Once upon a time, our neighbours were our friends, people we would speak to regularly and even have round for tea, but it seems our attitudes have changed.

If your neighbours were in a line-up, would you recognise them?

If your answer if no, you are far from alone.

A new study by Eden Project Communities for The Big Lunch has revealed nine out of 10 people in London would not be able to identify all their neighbours in a police line-up.

One in 10 people in London couldn’t identify a single one of their neighbours, according to the poll of 4,000 people.

So, have we lost touch with our sense of community? Are we too wrapped up in our own lives to be able to take the time to say hello to our neighbours?

The research shows people working in London have a bigger sense of belonging to their workplace than they do their neighbourhood.

London is a non-committal area, it seems, with people saying they have a strong urge to get to know their neighbours better, but never getting around to it.

People in Yorkshire have the strongest sense of belonging to their neighbourhoods over all other regions in the UK, closely followed by Scotland.

The Big Lunch is an event held each year to encourage people to get together with their neighbours to share food and fun.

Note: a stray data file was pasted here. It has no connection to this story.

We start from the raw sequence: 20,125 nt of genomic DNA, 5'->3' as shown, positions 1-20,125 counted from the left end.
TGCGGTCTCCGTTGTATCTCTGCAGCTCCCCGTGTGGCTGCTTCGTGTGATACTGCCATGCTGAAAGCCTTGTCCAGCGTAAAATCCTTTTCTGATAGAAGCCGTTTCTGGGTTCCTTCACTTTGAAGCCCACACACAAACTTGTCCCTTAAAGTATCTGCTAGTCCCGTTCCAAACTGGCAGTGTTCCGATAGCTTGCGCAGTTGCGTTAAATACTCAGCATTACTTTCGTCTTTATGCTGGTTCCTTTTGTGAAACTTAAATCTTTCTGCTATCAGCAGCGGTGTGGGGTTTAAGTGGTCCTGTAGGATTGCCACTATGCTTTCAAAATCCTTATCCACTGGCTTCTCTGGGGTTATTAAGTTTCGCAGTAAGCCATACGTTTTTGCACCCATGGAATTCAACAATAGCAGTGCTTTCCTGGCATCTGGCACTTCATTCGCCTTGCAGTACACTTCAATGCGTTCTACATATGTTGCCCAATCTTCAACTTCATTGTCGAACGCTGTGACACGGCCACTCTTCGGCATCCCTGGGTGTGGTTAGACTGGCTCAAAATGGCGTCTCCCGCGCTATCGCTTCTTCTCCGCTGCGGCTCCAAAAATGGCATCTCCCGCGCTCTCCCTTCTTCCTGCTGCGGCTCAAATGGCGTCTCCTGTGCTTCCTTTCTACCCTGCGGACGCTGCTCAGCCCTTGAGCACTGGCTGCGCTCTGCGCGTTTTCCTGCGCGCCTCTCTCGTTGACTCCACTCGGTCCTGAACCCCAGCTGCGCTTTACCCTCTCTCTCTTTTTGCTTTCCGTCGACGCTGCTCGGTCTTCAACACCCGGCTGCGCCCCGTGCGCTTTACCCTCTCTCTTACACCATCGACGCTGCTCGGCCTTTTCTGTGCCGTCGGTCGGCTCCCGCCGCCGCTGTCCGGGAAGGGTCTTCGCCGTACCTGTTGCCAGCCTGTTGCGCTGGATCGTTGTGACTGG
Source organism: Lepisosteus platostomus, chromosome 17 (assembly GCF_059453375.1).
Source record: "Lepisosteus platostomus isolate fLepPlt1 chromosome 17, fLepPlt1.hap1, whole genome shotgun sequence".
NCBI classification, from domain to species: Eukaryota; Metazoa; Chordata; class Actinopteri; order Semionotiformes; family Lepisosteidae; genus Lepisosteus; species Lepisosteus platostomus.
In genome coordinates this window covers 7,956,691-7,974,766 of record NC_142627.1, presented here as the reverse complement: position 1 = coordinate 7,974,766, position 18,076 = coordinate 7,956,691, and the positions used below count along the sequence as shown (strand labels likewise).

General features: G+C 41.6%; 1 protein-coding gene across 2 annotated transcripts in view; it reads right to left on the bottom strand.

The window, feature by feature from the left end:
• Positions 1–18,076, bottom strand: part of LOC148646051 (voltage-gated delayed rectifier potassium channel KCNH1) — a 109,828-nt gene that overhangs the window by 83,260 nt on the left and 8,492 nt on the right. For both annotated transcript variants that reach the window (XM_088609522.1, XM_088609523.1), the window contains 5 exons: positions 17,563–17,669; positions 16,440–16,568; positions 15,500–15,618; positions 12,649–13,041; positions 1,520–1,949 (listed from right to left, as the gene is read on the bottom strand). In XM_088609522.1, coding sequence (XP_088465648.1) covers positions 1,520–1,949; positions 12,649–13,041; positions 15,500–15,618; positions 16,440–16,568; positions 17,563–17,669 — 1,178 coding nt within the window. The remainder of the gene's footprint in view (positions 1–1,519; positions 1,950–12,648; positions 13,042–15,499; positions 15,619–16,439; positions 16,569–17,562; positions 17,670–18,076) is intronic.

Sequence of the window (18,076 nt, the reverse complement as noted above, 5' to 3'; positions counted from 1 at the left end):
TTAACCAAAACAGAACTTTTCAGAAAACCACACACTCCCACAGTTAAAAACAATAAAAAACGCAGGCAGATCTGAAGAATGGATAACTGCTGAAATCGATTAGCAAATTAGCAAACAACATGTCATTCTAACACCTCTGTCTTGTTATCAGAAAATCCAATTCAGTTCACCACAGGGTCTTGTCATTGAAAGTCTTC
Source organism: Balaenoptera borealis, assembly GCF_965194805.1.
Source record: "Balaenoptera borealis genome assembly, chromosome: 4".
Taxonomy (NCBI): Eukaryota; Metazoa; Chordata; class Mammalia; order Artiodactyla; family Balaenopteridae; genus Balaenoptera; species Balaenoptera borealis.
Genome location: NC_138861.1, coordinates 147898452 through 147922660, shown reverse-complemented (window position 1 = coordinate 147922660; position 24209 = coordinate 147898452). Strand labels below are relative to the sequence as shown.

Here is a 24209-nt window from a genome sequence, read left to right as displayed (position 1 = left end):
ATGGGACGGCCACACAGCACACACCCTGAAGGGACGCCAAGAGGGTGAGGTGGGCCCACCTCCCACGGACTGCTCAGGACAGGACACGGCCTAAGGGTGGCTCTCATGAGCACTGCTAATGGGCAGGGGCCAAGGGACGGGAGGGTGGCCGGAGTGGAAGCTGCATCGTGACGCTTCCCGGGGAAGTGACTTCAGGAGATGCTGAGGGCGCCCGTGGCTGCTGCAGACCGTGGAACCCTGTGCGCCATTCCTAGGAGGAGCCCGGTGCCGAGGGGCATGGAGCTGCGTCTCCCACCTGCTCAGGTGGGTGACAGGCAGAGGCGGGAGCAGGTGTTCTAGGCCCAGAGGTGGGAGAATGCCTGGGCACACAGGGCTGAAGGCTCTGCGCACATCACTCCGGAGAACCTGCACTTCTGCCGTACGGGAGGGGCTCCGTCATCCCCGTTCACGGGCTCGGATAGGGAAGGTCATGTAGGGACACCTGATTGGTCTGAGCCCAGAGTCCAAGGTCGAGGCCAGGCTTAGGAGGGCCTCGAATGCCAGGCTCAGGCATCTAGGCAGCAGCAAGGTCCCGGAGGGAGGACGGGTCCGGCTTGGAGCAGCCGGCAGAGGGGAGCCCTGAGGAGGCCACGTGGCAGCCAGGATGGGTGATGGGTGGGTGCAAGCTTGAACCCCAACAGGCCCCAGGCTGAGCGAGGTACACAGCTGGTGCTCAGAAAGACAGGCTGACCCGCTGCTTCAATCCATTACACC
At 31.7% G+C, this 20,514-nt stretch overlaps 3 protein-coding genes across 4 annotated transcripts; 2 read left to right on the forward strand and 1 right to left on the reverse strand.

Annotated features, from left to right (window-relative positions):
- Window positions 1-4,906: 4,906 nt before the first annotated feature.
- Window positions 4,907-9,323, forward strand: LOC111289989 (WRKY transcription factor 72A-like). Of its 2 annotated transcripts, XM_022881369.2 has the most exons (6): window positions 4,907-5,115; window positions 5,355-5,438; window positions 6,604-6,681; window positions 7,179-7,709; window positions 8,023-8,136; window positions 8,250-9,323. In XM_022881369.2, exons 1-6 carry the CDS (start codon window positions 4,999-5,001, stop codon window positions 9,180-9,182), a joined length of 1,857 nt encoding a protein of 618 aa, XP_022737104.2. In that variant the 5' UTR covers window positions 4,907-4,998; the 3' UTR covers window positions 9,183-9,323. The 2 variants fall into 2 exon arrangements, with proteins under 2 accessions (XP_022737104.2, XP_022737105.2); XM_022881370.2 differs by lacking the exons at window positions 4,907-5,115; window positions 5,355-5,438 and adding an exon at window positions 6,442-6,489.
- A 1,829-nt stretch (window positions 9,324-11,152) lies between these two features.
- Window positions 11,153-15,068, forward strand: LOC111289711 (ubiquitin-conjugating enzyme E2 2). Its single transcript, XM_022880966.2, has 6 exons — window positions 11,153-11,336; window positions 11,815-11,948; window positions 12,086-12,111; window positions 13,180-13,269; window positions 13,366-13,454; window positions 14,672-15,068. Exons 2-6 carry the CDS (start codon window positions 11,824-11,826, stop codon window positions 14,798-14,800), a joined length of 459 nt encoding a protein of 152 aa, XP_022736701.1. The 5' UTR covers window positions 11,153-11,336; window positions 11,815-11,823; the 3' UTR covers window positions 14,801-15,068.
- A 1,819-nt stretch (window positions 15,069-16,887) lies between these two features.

Peter Lefort, London spokesman for The Big Lunch, said: “The research shows how much potential there is for people living in London to get to know their neighbours better, replacing anonymous neighbourhoods with closer ties and stronger communities."

Even celebrity chef Ainsley Harriott is getting involved, and said: “It’s no secret that I love food. I love preparing it, cooking it and serving it. But the thing I love most about food is sharing it.

This research shows just how important it is that we reach out to our neighbours and there’s no better way to do this than through food. You don’t need to be a gourmet chef to host a Big Lunch, just rustle up some simple snacks and invite the neighbours round.”

This year's Big Lunch will be held on June 3.